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A few years back, I did an experiment with borax (for Maestronet). Maybe someone can find it?

The proscribed prescribed process did increase the resonant frequency of the test strips, but also increased the mass. Afterwards, soaking in water took the test strips back close to their original frequency, so my hypothetical conclusion was that the borax acted as some kind of a bulking agent, as opposed to making a permanent chemical change.

 

pro·scribe
prōˈskrīb/
verb
past tense: proscribed; past participle: proscribed
1.
forbid, esp. by law.
"strikes remained proscribed in the armed forces"
synonyms: forbid, prohibit, ban, bar, interdict, make illegal, embargo, outlaw, disallow, veto; enjoin
"gambling was proscribed"
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Afterwards, soaking in water took the test strips back close to their original frequency, so my hypothetical conclusion was that the borax acted as some kind of a bulking agent, as opposed to making a permanent chemical change.

 

Try this one next time :

 

http://www.amazon.com/Ears-Angels-Deena-Spear/dp/1401901875

 

 

Sounds promising.

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BTW, I asked Bruce Carlson about that scraper in the Strad collection, and he came up empty handed.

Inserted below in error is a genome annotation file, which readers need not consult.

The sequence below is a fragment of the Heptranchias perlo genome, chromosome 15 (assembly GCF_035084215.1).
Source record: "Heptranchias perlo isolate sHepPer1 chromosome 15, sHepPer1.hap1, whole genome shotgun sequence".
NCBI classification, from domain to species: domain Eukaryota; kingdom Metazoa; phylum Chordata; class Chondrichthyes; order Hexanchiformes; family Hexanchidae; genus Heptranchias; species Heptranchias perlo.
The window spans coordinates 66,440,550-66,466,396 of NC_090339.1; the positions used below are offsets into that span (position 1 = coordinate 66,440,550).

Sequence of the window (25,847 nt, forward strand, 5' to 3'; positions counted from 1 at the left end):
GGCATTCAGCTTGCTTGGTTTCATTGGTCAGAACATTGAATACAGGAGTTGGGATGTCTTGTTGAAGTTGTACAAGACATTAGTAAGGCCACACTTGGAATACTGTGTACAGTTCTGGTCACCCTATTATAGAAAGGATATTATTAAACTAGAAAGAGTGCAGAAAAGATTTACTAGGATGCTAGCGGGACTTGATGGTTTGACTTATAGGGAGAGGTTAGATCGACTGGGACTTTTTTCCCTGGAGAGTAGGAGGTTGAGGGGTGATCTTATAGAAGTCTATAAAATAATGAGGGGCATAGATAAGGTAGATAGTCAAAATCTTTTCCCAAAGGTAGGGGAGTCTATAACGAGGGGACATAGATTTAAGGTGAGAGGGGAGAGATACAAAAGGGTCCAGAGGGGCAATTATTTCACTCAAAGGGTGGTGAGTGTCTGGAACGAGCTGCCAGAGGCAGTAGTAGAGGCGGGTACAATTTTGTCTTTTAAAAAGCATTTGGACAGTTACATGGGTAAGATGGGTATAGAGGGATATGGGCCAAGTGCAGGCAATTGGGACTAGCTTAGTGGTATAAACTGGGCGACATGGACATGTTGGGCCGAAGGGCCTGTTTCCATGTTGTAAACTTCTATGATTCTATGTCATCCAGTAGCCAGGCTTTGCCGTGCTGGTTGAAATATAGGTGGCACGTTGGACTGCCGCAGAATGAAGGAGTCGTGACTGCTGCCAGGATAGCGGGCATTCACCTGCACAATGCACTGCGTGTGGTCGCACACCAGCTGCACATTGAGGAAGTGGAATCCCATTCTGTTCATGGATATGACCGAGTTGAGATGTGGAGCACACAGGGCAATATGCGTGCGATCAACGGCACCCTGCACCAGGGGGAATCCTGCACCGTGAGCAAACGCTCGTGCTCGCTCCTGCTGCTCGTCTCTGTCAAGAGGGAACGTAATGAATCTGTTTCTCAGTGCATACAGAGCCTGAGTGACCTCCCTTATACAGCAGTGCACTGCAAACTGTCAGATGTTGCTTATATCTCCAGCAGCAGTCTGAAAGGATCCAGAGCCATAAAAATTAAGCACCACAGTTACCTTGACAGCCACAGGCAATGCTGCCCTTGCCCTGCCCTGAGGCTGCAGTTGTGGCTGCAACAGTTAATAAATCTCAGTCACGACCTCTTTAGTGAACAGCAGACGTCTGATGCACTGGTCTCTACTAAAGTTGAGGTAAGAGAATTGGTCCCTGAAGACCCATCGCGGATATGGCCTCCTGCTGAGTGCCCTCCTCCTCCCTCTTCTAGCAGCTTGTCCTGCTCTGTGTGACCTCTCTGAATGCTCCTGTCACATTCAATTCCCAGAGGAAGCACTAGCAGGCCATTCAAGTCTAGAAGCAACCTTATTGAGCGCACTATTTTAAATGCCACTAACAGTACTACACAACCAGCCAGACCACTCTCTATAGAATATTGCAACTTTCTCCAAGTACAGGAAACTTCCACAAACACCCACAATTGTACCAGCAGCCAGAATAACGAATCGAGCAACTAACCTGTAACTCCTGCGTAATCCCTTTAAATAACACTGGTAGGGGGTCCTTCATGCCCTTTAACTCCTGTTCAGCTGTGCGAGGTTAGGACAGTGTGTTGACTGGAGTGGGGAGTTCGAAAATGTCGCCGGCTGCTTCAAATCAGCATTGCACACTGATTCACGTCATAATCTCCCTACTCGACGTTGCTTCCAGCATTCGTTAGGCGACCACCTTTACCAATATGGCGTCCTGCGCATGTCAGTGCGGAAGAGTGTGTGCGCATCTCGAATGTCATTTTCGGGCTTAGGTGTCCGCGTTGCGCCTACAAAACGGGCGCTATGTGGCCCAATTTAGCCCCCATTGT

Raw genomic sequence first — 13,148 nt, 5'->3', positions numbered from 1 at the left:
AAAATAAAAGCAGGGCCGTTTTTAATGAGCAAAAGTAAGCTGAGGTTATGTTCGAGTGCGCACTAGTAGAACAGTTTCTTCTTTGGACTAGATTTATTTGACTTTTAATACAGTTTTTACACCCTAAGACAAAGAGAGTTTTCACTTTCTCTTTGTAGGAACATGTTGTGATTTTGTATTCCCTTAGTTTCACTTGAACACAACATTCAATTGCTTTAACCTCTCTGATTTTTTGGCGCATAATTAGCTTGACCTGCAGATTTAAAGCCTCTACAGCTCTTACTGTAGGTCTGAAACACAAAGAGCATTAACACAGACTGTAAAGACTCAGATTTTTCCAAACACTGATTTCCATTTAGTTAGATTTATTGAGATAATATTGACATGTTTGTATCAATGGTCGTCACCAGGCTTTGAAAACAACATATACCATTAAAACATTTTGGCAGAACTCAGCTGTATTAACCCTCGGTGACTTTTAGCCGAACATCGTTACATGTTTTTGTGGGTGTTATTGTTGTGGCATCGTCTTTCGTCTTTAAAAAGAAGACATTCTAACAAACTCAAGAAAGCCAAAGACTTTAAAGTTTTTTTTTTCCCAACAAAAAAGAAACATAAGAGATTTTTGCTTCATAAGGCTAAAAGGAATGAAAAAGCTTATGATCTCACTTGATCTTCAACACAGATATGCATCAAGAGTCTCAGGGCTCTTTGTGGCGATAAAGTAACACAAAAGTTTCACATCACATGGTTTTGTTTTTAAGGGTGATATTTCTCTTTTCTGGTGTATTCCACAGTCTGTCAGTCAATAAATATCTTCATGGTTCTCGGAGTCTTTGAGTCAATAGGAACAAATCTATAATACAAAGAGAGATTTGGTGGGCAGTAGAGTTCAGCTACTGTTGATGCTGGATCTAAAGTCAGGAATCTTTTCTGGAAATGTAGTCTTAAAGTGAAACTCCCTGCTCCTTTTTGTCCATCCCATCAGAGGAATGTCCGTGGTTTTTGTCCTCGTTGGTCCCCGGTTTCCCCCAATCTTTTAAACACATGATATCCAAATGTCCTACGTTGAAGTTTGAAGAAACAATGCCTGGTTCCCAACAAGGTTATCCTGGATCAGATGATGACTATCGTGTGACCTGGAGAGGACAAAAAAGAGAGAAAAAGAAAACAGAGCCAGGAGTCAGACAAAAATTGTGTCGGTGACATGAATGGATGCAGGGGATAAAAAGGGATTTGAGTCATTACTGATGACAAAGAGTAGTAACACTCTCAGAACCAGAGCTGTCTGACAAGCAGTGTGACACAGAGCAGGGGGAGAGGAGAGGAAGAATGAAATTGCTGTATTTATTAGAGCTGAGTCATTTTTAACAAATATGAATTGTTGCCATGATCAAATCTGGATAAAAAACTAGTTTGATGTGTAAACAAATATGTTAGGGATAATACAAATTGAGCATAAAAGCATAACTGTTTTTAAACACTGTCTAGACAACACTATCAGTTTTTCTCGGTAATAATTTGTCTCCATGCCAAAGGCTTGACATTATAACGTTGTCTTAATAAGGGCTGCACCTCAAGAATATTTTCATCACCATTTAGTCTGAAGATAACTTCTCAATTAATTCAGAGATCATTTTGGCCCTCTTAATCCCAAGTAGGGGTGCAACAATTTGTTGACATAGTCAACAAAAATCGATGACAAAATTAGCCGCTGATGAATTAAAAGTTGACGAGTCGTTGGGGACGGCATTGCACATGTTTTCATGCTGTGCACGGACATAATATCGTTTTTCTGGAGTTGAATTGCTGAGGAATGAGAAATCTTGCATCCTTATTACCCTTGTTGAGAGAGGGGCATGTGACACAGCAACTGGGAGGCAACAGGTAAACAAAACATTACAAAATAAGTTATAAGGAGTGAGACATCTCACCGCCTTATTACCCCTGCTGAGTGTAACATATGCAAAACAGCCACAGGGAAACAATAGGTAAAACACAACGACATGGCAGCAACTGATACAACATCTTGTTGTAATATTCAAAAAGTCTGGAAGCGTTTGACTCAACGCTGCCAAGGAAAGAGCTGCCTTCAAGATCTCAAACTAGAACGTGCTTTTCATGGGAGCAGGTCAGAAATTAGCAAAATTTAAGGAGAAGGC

I can add to that the fact that I have never seen, on the inside of a classic Cremonese instrument, signs of such scraping or thinning that could even with the wildest imagination be attributed to the type of adjustment Fry proposed. Or even if I had seen them could, with certainty, attribute the marks to Stradivari's or Guarneri's original work on the instrument; especially after two hundred fifty plus years!!!!

 

The first time I saw the full collection of the Stradivari artefacts was in 1972.

 

Bruce

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I've been around so long, I remember dealing with this (her) in the past...

 

Didn't last long or hmmm, what would be a correct word to use?

But I recall - it was sort of entertaining.

 

C'mon CT , she's a scientist....

 

"Deena Zalkind Spear graduated from Cornell University in 1971 with a degree in neurobiology. She has worked for more than 30 years as a violin maker and acoustical researcher."

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pro·scribe
prōˈskrīb/
verb
past tense: proscribed; past participle: proscribed

You prick. :lol:

 

Try this one next time :

 

http://www.amazon.com/Ears-Angels-Deena-Spear/dp/1401901875

 

 

Sounds promising.

I'm acquainted with both Deena and her husband (also a fiddlemaker) a little bit, and I won't put her theories much more far out there than claimed contributions from the air resonances in tiny air-containing cellular structures in spruce.

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C'mon CT , she's a scientist....

 

"Deena Zalkind Spear graduated from Cornell University in 1971 with a degree in neurobiology. She has worked for more than 30 years as a violin maker and acoustical researcher."